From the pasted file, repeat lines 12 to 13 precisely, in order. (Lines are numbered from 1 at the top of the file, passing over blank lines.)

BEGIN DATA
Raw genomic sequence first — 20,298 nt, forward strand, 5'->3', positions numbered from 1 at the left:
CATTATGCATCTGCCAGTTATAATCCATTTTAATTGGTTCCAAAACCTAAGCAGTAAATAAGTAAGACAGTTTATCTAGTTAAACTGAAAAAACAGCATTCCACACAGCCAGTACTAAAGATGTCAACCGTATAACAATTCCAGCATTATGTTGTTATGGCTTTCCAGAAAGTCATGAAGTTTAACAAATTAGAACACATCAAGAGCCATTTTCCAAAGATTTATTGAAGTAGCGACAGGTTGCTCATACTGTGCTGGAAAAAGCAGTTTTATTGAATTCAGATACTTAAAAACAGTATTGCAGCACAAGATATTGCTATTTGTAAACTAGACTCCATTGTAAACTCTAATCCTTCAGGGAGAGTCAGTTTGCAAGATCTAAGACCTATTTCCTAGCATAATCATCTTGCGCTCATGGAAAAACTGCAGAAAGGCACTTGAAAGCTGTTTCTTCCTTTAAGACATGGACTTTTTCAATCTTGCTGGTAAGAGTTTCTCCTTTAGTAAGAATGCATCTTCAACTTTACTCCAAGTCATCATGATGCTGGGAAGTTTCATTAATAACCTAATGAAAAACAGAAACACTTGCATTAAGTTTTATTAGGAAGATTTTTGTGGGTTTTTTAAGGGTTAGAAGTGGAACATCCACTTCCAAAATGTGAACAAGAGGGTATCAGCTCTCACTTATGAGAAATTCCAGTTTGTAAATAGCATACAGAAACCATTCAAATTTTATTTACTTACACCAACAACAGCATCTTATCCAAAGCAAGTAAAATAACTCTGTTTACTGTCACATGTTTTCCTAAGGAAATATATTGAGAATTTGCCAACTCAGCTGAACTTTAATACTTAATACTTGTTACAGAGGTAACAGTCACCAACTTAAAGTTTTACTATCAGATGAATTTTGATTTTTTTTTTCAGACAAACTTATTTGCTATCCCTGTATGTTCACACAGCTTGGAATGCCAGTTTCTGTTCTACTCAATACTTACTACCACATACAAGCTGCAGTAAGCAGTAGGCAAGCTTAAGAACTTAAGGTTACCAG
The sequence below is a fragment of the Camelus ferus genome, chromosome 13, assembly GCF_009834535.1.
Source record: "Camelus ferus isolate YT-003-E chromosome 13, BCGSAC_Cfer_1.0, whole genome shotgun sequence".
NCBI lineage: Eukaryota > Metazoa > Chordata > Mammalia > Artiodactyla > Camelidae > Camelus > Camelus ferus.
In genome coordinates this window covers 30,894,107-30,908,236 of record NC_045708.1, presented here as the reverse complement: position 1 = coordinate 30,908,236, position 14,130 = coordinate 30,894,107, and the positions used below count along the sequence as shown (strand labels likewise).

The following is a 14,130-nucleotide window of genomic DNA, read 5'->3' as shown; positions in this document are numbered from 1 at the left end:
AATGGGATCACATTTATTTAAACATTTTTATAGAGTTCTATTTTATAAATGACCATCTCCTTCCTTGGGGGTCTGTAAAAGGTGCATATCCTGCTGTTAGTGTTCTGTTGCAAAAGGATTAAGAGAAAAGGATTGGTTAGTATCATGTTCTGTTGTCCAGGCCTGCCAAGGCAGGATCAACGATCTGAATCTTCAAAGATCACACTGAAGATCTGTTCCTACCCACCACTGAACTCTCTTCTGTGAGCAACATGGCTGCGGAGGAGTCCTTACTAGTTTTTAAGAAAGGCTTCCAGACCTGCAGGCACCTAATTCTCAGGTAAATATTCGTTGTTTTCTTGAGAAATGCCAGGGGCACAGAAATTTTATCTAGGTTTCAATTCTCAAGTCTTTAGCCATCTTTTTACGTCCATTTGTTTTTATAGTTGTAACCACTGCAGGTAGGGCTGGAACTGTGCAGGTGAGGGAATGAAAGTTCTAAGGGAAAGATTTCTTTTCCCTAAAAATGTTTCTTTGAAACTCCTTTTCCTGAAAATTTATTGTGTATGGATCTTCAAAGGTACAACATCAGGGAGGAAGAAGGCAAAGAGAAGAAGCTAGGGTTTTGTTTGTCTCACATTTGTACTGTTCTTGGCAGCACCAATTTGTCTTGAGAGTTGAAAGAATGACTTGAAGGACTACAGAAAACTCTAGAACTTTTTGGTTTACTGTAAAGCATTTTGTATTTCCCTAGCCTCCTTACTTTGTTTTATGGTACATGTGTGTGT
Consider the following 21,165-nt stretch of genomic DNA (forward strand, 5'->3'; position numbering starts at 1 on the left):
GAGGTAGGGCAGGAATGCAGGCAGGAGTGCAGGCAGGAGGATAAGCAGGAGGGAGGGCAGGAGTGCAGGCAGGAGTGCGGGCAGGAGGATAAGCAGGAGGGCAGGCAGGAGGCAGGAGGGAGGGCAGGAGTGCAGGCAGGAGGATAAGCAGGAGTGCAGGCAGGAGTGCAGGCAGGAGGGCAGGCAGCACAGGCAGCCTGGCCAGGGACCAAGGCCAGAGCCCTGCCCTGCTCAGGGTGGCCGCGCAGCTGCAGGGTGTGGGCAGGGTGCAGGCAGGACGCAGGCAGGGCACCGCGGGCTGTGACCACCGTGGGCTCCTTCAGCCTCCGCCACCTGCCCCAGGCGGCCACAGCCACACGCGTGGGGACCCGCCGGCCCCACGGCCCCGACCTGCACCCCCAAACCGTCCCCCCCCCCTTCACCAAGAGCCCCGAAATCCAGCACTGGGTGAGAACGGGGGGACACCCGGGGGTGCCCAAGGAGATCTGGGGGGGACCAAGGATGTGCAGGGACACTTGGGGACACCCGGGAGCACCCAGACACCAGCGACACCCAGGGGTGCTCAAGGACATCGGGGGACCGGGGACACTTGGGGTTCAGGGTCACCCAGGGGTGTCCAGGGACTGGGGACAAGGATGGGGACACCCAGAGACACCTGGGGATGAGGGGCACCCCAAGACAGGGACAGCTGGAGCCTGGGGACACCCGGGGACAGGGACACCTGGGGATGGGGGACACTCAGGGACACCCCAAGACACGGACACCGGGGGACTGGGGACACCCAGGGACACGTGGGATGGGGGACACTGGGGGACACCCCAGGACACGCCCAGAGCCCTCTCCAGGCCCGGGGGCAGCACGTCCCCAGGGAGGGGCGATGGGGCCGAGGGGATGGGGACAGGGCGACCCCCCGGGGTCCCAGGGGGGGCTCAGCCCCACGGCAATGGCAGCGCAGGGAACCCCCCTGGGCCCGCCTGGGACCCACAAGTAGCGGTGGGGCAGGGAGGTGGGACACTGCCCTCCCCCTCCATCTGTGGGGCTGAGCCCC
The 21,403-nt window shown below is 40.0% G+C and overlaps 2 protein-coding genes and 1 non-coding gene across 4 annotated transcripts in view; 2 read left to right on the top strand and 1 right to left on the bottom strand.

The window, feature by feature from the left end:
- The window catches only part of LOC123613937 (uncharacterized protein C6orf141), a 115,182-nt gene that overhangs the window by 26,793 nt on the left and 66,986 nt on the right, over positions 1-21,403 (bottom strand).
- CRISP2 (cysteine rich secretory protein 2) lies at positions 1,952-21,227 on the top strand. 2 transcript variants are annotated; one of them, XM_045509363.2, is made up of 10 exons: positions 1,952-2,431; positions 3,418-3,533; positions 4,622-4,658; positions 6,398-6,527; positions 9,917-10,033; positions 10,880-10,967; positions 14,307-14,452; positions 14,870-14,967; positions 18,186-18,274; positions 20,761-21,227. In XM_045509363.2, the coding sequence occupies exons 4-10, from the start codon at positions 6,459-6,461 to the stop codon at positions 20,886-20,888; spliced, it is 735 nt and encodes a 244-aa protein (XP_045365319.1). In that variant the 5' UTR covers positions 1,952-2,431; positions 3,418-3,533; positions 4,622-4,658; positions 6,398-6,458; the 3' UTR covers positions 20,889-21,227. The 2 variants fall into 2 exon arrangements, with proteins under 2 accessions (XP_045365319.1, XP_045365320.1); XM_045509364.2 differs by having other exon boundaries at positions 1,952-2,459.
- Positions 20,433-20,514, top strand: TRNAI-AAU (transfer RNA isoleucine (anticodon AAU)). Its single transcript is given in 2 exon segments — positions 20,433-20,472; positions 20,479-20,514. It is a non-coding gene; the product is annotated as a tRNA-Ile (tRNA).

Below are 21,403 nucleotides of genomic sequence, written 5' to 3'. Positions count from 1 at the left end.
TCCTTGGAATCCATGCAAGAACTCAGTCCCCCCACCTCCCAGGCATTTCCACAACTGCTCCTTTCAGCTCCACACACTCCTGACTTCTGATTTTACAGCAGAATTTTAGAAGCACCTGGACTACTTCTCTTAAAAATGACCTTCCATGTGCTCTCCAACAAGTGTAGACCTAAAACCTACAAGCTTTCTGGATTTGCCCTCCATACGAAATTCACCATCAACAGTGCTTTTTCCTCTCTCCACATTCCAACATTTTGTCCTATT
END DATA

The window, feature by feature from the left end:
- The window catches only part of LOC123613937 (uncharacterized protein C6orf141), a 115,182-nt gene that overhangs the window by 26,793 nt on the left and 66,986 nt on the right, over positions 1-21,403 (bottom strand).